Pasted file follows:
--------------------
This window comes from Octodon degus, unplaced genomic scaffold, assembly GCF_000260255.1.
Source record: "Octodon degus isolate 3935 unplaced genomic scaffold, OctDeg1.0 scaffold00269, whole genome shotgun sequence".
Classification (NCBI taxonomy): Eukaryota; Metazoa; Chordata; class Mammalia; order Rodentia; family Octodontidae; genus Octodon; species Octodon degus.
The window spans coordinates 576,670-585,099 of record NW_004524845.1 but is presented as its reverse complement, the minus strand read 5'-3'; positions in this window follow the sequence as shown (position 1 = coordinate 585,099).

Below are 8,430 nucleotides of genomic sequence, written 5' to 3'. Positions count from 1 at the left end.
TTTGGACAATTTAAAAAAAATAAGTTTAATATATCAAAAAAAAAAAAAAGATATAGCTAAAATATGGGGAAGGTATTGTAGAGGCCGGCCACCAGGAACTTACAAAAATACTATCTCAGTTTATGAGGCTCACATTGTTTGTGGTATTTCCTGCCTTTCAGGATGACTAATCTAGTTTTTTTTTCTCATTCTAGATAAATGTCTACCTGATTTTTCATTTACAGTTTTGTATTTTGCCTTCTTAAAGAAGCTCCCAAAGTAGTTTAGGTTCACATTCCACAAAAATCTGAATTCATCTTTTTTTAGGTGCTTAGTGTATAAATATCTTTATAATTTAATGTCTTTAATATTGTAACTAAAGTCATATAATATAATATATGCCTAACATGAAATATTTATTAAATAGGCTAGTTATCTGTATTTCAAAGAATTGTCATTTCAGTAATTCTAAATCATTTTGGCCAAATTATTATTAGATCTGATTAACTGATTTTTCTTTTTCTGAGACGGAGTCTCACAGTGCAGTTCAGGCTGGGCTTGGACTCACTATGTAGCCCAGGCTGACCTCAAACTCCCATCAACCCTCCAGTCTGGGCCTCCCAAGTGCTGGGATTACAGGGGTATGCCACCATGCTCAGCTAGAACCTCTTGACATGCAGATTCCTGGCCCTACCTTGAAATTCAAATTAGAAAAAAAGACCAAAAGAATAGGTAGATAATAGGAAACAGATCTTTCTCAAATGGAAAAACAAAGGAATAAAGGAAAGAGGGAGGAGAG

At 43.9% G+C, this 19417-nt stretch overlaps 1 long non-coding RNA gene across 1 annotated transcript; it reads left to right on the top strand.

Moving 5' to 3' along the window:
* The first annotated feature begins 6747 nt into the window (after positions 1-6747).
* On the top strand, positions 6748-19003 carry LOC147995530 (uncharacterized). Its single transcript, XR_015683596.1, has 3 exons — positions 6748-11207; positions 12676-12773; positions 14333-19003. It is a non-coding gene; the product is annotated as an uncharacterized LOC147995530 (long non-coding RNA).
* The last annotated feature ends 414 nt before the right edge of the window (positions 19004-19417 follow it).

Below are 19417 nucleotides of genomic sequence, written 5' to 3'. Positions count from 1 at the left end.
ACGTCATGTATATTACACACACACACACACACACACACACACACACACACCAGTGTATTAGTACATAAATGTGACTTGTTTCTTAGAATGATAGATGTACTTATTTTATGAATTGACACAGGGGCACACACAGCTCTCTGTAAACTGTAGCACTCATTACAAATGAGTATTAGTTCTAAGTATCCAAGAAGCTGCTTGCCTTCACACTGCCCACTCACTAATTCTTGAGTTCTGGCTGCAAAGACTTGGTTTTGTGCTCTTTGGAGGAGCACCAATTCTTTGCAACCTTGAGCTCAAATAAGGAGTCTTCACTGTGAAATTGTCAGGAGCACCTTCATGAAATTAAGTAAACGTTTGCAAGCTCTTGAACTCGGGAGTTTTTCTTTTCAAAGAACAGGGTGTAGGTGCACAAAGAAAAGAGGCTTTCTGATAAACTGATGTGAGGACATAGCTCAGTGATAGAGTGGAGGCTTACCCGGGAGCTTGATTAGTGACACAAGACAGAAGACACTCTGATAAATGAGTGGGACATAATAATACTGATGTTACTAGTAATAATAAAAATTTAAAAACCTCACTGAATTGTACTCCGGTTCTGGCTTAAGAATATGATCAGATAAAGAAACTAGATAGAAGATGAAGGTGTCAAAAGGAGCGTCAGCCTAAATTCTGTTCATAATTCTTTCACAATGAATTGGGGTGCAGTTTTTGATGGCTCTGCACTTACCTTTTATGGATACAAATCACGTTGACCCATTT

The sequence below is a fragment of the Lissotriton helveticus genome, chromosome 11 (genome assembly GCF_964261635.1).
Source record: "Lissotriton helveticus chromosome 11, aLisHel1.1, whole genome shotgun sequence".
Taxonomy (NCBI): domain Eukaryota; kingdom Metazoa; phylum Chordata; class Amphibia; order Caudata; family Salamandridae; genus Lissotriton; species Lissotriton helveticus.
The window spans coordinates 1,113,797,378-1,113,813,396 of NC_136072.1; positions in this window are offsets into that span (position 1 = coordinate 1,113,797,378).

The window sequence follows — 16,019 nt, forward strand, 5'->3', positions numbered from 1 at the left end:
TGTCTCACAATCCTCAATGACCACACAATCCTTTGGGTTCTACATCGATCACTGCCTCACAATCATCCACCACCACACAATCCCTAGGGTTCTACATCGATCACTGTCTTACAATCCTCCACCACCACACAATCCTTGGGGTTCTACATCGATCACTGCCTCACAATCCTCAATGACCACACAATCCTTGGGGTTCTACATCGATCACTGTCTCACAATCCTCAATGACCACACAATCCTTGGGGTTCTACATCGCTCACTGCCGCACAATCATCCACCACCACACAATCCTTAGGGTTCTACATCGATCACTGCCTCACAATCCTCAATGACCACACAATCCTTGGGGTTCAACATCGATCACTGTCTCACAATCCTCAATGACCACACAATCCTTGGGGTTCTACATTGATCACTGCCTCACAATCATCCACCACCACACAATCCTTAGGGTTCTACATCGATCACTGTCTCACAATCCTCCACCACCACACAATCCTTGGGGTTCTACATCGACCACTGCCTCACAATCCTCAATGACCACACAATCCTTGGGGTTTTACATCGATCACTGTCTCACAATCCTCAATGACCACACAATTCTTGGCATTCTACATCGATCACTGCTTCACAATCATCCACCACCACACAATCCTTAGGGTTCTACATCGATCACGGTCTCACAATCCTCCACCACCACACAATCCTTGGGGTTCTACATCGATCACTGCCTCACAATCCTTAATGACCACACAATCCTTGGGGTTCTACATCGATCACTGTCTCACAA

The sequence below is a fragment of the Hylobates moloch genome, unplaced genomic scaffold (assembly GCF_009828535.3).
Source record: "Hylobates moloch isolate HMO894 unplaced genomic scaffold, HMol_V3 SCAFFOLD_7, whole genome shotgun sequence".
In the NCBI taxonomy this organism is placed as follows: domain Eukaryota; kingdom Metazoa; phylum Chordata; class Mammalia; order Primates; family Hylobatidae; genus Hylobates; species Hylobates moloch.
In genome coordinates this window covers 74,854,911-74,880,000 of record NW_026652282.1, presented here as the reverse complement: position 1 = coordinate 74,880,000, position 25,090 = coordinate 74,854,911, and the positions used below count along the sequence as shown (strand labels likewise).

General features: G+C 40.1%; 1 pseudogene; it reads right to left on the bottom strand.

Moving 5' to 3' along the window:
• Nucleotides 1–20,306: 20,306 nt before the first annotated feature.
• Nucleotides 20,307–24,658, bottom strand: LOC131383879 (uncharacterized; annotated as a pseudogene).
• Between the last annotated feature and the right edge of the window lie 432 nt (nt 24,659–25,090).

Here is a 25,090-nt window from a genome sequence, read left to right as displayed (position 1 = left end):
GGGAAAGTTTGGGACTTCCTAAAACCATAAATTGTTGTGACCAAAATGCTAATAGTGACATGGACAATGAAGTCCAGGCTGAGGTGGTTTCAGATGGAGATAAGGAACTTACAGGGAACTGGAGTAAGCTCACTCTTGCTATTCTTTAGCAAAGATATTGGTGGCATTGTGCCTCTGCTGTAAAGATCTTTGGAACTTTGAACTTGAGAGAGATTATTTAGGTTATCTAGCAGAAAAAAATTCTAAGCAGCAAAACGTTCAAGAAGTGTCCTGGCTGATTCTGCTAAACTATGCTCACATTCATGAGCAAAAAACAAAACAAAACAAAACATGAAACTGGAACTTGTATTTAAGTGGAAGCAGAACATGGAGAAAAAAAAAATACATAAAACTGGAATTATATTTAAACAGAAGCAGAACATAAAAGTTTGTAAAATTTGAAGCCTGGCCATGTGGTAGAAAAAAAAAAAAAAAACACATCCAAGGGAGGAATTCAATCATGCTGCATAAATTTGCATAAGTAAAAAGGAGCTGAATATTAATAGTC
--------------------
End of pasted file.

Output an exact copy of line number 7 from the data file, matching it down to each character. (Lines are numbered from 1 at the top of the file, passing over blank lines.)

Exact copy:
At 43.9% G+C, this 19417-nt stretch overlaps 1 long non-coding RNA gene across 1 annotated transcript; it reads left to right on the top strand.